The demonstration took place on land and sea simultaneously. In the end, police had arrested three people, including Gary Aboud, president of the Trinidadian NGO Fishermen and Friends of the Sea (FFOS), but protesters were undaunted. They would be back.
"Oil tankers won´t get crude from this port until Tripoli finally meets our demands," says Younis, one of the Amazigh rebels today blocking one of Libya´s largest gas and crude oil plants.
With a key U.S.-Africa trade agreement up for renewal in 2015, advocates on all sides of the issue say current policies are rife with shortcomings that leave many African businesses out in the cold.
Almost five years ago, as his village in northern Kyrgyzstan endured daily power outages, rays of light always emitted from Sabyr Kurmanov’s garage. They came from his egg incubator, a 12-volt contraption powered by something he and his neighbours have in abundance – wind.
Two reports released Wednesday reveal the dangerous gap between science and politics. New climate research shows that extreme events such as the severe heat wave in the U.S. last year will double in 2020, increase 400 percent by 2040, and then get far worse without significant carbon reductions.
“First the bugs began to disappear,” says Eriel Deranger, spokesperson for Athabasca Chipewyan First Nation.
Ervand Abrahamian, a leading historian of modern Iran, has recently explored the 1953 Anglo/American-sponsored coup that overthrew Iranian Prime Minister Mohammad Mosaddeq.
When James Husbands, a 24-year-old Barbadian businessman, began weighing the possibility of manufacturing solar water heaters, there was already a prototype on the island that had been designed and installed by an Anglican priest living there in the early 1970s.
A federal judge here on Tuesday struck down a key new regulatory provision that would require large U.S.-listed extractives companies to disclose payments made to foreign governments, a rule that rights groups had long pushed as a way to cut down on corruption in developing countries.
During an eight-day trip to Africa, President Barack Obama unveiled an ambitious plan to improve access to electricity across the continent, a move the White House says is designed to lift Sub-Saharan Africa out of poverty and help the region develop a stable middle class.
At an annual shareholder meeting held Wednesday, upper-level management for the oil conglomerate Chevron faced renewed questioning over its record-setting political contributions during last year’s national election.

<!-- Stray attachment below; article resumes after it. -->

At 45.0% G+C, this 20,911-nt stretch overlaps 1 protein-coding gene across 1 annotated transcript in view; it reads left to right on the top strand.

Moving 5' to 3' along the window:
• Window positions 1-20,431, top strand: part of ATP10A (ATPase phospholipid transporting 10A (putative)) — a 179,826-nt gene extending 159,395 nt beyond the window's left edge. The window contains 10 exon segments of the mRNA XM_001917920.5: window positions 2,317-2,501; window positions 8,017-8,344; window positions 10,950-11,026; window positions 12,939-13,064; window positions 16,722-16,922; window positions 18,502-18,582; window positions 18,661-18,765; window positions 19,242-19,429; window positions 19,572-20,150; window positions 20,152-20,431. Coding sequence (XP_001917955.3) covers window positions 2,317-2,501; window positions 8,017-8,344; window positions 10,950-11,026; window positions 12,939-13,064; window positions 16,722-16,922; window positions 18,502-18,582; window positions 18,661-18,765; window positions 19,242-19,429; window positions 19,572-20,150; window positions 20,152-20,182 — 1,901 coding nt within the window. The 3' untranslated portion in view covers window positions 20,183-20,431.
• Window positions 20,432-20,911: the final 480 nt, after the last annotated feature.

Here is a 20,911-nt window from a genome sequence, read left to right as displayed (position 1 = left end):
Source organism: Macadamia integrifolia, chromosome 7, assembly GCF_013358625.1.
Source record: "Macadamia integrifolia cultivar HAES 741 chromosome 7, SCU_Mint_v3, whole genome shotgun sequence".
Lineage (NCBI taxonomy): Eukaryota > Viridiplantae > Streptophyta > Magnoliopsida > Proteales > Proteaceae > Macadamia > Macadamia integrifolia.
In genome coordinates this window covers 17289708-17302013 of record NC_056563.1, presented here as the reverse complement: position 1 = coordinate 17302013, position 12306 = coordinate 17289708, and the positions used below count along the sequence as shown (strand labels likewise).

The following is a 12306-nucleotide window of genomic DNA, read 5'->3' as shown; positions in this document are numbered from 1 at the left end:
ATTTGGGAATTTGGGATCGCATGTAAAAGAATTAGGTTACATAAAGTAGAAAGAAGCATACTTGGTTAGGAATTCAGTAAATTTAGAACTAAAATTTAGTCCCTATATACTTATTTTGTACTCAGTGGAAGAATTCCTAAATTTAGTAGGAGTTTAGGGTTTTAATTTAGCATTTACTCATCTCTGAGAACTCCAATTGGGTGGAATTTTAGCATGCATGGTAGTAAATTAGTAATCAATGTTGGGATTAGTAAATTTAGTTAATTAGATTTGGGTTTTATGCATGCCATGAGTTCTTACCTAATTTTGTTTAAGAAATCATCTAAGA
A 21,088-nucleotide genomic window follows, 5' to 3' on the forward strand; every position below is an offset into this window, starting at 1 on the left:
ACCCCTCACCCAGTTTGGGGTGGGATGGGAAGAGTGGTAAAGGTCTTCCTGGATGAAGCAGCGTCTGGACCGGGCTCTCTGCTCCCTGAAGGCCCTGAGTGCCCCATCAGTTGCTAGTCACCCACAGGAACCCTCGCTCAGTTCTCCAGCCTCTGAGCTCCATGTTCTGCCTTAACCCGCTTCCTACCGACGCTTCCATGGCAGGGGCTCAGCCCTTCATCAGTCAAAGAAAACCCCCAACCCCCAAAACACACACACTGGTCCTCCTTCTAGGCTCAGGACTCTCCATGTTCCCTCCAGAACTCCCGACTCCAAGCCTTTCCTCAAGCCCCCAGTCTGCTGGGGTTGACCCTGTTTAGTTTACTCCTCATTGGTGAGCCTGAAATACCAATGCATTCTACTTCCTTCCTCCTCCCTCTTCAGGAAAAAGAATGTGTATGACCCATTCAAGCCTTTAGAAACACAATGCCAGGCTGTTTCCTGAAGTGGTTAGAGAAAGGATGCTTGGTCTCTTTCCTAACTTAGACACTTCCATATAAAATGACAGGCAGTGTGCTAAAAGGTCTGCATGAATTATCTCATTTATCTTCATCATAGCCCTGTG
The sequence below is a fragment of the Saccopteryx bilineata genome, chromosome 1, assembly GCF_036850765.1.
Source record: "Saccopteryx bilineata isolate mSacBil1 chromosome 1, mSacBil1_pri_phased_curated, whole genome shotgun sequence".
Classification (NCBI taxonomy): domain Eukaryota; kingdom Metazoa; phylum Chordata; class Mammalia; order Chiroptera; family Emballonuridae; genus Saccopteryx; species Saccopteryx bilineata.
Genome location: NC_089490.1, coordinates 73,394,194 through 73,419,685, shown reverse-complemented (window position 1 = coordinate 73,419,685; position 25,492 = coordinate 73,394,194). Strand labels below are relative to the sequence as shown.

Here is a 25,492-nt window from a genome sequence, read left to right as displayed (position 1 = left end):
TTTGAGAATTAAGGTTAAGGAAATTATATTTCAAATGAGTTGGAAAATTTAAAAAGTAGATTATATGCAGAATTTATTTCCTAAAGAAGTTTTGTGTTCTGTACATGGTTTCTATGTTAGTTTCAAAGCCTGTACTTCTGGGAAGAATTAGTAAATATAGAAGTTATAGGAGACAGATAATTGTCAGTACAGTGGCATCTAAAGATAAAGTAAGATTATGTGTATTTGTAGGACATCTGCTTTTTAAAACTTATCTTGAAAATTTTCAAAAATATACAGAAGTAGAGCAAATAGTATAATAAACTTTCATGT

Over the past three decades, Africa has functioned as a “net creditor” to the rest of the world, the result of a cumulative outflow of nearly a trillion and a half dollars from the continent.
Development groups and corruption watchdogs are applauding landmark new standards adopted Wednesday by an international initiative focused on ensuring greater transparency among oil and mining companies operating particularly in developing countries.
Many eyes are turning north to the Arctic, some in horror at the rapid decline of a key component of our life support system, others in eager anticipation at the untapped resources beneath the vanishing snow and ice.
Trillions of dollars a year are being produced through extractive industries, but just a tiny percentage of this money is impacting on the lives of poor communities in developing countries, according to a first-of-its-kind study released Wednesday.
Another week of international climate negotiations
ended in Bonn, Germany last Friday, but there was little mid-level bureaucrats could do when world leaders remain in thrall to the fossil fuel industry, say environmentalists.
The Constitution of Ecuador adopted in 2008 establishes a broad range of rights for indigenous peoples and nationalities, including the right to prior consultation, which gives them the opportunity to influence decisions that affect their lives.
Nearly 70 percent of known reserves of oil, gas and coal must remain in the ground to avoid dangerous climate change. So why did the energy industry spend 674 billion dollars in 2012 looking for more?
Nearly a dozen U.S. cities have announced their interest in withdrawing municipal investments from fossil fuel companies, joining a fast-growing movement among colleges and universities that supporters say is allowing citizens concerned with environmental degradation and global climate change to act in lieu of federal action from the U.S. Congress.
Advocacy groups here are applauding the publication of new government concerns, formally expressed Monday by the U.S. Environmental Protection Agency (EPA), over a recent assessment of the environmental impact of a major oil pipeline that would run between Canada and the U.S. Gulf Coast.
Two new reports, put out by a cross-section of U.S. environmental and public interest groups, are attacking central rationales for the construction of a major new Canada-U.S. oil pipeline proposal, which has emerged as an emblematic cause for green groups who have angrily denounced a U.S. government approvals process.